Analyzing the Best and Worst State Unclaimed Property Laws

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In recent years, unclaimed property has grown considerably as a revenue stream for many states. Nationwide, state coffers include over $40 billion in unclaimed property—nearly double the $22.8 billion states held just a decade ago, according to a recent report by the Council On State Taxation (COST) – a copy of which will be provided to all attendees of this webinar.

It is against the backdrop of the states’ growing reliance on unclaimed property proceeds that the laws governing enforcement in this area have raised significant concerns for businesses, which must attempt to comply with disparate rules and requirements.

In 90 minutes, Mathew Hedstrom, Ferdinand Hogroian and Kendall Houghton will:
• Provide a general overview of state unclaimed property laws, including explaining what constitutes “unclaimed property”, with a focus on certain property types such as promotional incentives and loyalty rewards 
• Provide an overview how unclaimed property laws evolved to their present state 
• Review the COST Scorecard and highlight key issues 
• Cover recent developments and trends 
• Highlight some of the multistate issues property holders are likely to face in 2014 
• Discuss efforts underway to reform state unclaimed property laws

Educational Objectives: 
• Identify the main purpose behind, and important components of, unclaimed property laws.
• Recognize key characteristics of the Derivative Rights Doctrine
• Determine the rights and responsibilities of true owners, holders, and state governments with regard to unclaimed property
• Present different types of unclaimed property that holders are generally responsible for identifying and reporting to the states
• Pinpoint the various contexts in which unclaimed property issues are likely to arise
• Identify the key unclaimed property issues and how those are being addressed through reform efforts; and
• Specify unclaimed property developments according to state laws and legal cases.



Matthew P. Hedstrom is a senior associate based in the New York office. He focuses his practice on state and local tax planning and controversy and addresses clients’ multistate tax issues, including state income tax apportionment, tax base, business/nonbusiness income determinations, telecommunications and sales/use tax nexus, sourcing and taxability issues. Matthew also advises clients on the state and local tax implications of restructuring, mergers, acquisitions and dispositions, in addition to unclaimed property matters, including multistate compliance, voluntary disclosure, planning, audit defense and legal options. He also has tax controversy experience at the audit, administrative and appeals level in several jurisdictions.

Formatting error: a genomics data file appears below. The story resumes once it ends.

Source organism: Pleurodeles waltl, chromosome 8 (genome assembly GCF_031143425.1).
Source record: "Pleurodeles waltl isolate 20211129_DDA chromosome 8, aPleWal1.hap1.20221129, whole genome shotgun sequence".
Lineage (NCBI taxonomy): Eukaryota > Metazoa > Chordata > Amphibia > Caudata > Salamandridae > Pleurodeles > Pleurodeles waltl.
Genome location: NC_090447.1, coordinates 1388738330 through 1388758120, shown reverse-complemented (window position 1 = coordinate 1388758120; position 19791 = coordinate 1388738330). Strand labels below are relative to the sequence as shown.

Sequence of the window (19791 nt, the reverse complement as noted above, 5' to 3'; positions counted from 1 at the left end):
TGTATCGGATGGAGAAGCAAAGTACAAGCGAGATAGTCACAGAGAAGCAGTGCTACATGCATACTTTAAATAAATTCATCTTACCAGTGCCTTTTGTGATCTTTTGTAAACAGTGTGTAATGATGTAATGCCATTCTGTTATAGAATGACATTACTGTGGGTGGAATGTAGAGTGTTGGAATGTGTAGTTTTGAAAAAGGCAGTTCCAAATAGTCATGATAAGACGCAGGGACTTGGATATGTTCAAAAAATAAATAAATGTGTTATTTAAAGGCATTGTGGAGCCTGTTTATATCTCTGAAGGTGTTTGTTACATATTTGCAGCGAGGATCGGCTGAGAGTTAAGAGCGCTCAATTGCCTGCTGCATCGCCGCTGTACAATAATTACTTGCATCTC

Matthew is a member and on the executive board of the State and Local Tax Committee of the American Bar Association’s Tax Section.


Ferdinand Hogroian serves as COST’s Legislative Counsel. Ferdinand’s responsibilities at COST include state and federal legislative analysis, monitoring, and advocacy, as well as engagement on a variety of administrative and judicial issues impacting COST’s member companies. Ferdinand has written on SALT topics for numerous publications, including the BNA Multistate Tax Report, and is a frequent speaker at local and national conferences.


Kendall Houghton is a nationally recognized expert whose practice at Alston & Bird focuses on state and local tax planning, tax controversies and unclaimed property/escheat matters. She previously served as general counsel to the Council On State Taxation (COST), where she filed U.S. Supreme Court briefs in cases impacting state taxation of multistate commerce and led a tax policy initiative addressing taxation of Internet transactions. Ms. Houghton has represented clients on a multi-jurisdictional basis with respect to significant tax disputes; negotiated favorable settlements with state and local jurisdictions; developed and advocated state tax policy and legislative positions that benefited client interests; and collaborated with clients to design transactional and organizational structures that have optimized direct and indirect tax burdens. Ms. Houghton also advises clients with respect to unclaimed property/escheat compliance, voluntary disclosure initiatives, planning opportunities, single- and multi-state audit defense, and litigation of state unclaimed property assessments. 

Ms. Houghton is co-author of Bloomberg BNA’s Multistate Tax Management portfolio entitled “Unclaimed Property.” She is a Georgetown University School of Law instructor and a featured speaker at national state tax conferences and schools hosted by COST, TEI, IPT, and the Unclaimed Property Professionals Organization, Georgetown University School of Law and the New York University School of Law.